If you get to the spot before an offensive player takes flight, that is good defense and should be rewarded. Anywhere and everywhere on the court.

MickMick
05-08-2009, 04:40 AM
Regardless of the rule set, officials are human. They will make mistakes. I agree with the spirit and intent of the changes. Having said that, the changes will not eliminate poor judgement calls.

If enforced, I expect the new emphasis to be on speed from the guard position. A race to the rim. Goodson and Vilarino should benefit greatly from this. It shows that Mark Few is on the cutting edge with respect to recruiting the types of players needed.

DADoZAG
05-08-2009, 08:41 AM
Position is position.

+1

a13coach
05-08-2009, 01:23 PM
The example I always use for why I feel a change is needed is Jeremy Pargo's amazing dunk against Western Kentucky two years ago at the Great Alaska Shootout. Jeremy beat the perimeter defense and was completely unguarded going to the basket. As he was in mid air and within two feet of jamming the ball, a WKU help defender slid right underneath the basket. Jeremy's knees grazed this guy's shoulders one second before he jammed it. The result was his 2nd foul, which influenced the course of that game for Gonzaga. The WKU help defender wasn't defending the shot whatsoever, and Jeremy was in complete and total control of his drive. The officials rewarded the Toppers for not stopping him. If you saw the video replay, you would know exactly what I am talking about. And this kind of player control foul has been issued at least one time in every college game I've seen since Shane Battier popularized the move earlier this decade while he was at Duke. It's become a fashion.


Problem here is that the existing rule was not applied. The ref blew the call. Jeremy had left his feet before the defender was set/had position, it should have been called a blocking foul. They should not be making rules just because a ref screws up. If a goal tending calls are being messed up do we change the rule that the offensive player has to wait until the ball is not only outside of the rim but also below it before he can touch the ball?

BobZag
05-08-2009, 03:09 PM
INDIANAPOLIS -- Recommendations regarding defense under the basket and substitute free throw shooters for injured players have been made by the NCAA's Men's and Women's Basketball Rules Committee.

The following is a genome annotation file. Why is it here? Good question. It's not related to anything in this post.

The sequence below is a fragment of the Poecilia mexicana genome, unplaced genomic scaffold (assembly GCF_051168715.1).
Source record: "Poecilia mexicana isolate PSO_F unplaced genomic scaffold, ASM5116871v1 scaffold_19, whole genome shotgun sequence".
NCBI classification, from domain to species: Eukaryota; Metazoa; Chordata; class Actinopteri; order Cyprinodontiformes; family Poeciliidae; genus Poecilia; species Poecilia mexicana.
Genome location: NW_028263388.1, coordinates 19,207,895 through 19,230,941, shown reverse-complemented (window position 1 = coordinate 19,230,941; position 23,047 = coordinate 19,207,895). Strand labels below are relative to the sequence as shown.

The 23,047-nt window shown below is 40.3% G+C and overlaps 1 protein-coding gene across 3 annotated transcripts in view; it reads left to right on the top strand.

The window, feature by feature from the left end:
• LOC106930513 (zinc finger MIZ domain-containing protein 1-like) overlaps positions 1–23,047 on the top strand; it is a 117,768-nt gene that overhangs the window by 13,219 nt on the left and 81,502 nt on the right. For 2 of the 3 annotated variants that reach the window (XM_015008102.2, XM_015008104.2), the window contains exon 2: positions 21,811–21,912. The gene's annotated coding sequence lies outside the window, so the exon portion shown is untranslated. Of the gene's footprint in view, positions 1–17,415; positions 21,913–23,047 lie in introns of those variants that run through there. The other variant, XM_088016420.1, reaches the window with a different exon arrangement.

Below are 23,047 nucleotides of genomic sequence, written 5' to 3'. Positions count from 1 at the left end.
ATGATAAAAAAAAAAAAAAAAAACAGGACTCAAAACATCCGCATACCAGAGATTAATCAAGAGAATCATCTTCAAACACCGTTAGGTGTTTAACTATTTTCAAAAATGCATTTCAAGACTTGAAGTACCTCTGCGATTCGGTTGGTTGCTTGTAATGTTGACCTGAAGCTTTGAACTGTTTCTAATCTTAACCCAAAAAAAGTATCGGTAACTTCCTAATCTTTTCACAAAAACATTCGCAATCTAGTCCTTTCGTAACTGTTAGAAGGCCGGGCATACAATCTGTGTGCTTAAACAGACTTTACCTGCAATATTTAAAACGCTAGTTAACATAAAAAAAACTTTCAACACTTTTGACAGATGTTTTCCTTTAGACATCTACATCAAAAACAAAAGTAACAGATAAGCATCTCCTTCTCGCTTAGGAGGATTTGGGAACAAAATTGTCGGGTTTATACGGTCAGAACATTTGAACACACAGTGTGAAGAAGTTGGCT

The committee met from Monday to Wednesday in Phoenix, and the recommendations for men's games only are subject to the approval of the Playing Rules Oversight Panel, which is scheduled to meet via conference call on June 3.

The recommendation on play under the basket won't call for a restricted-area arc painted in the lane as the NBA has, but it prohibits a secondary defender from establishing position in the area from the front of the rim to the front of the backboard. A defender must establish position outside that area to draw a charge or player-control foul.

"In our surveys and rules forums, the coaches wanted the committee to address the increasing contact that seems to occur under the basket," NCAA Secretary-Rules Editor for Men's Basketball Ed Bilik said. "Instead of an experimental rule, this clarifies how officials are to call this play throughout the season."

In the proposal of substituting for a free throw shooter who has been injured, the opposing coach would choose the player to attempt the free throws from the four remaining players on the court.

"This rule change is intended to eliminate a team that is fouled from gaining an advantage that it does not deserve," said Dick Hack, chair of the men's committee and athletics director at New York-Maritime. "We believe this is a solid proposal that will not unduly penalize the team that was fouled."

In this year's NCAA tournament, Missouri coach Mike Anderson took advantage of the current rule to have freshman Kim English come off the bench to take two free throws for J.T. Tiller, who fell hard and hurt his right wrist when he was fouled with 5.5 seconds left and the second-round game against Marquette tied at 79.

English, who had played little in the second half, made both free throws and the Tigers went on to an 83-79 victory.

There was a recommendation for both men's and women's games that would officials to use a monitor to review a play and determine if a flagrant foul occurred. When a flagrant foul has not occurred, the committee would allow the officiating crew to penalize a player with an intentional personal or a technical foul for contact.

MDABE80
05-08-2009, 03:58 PM
The player who comes to help out when the primary defender has missed his assignment MUST NOT be penalized. If the new rule prohibits that, it must be rethought. AsI read it, the rule does just that. The consequences of calling a foul on the defender who's helping out are pretty significant if he gets a foul called or can't establish position. What would be the point of such a rule?

CDC? Can you clarify further please?

zagar
05-08-2009, 04:18 PM
I am an ardent believer that by definition, you cannot defend the basket while you are directly underneath it.

CDC,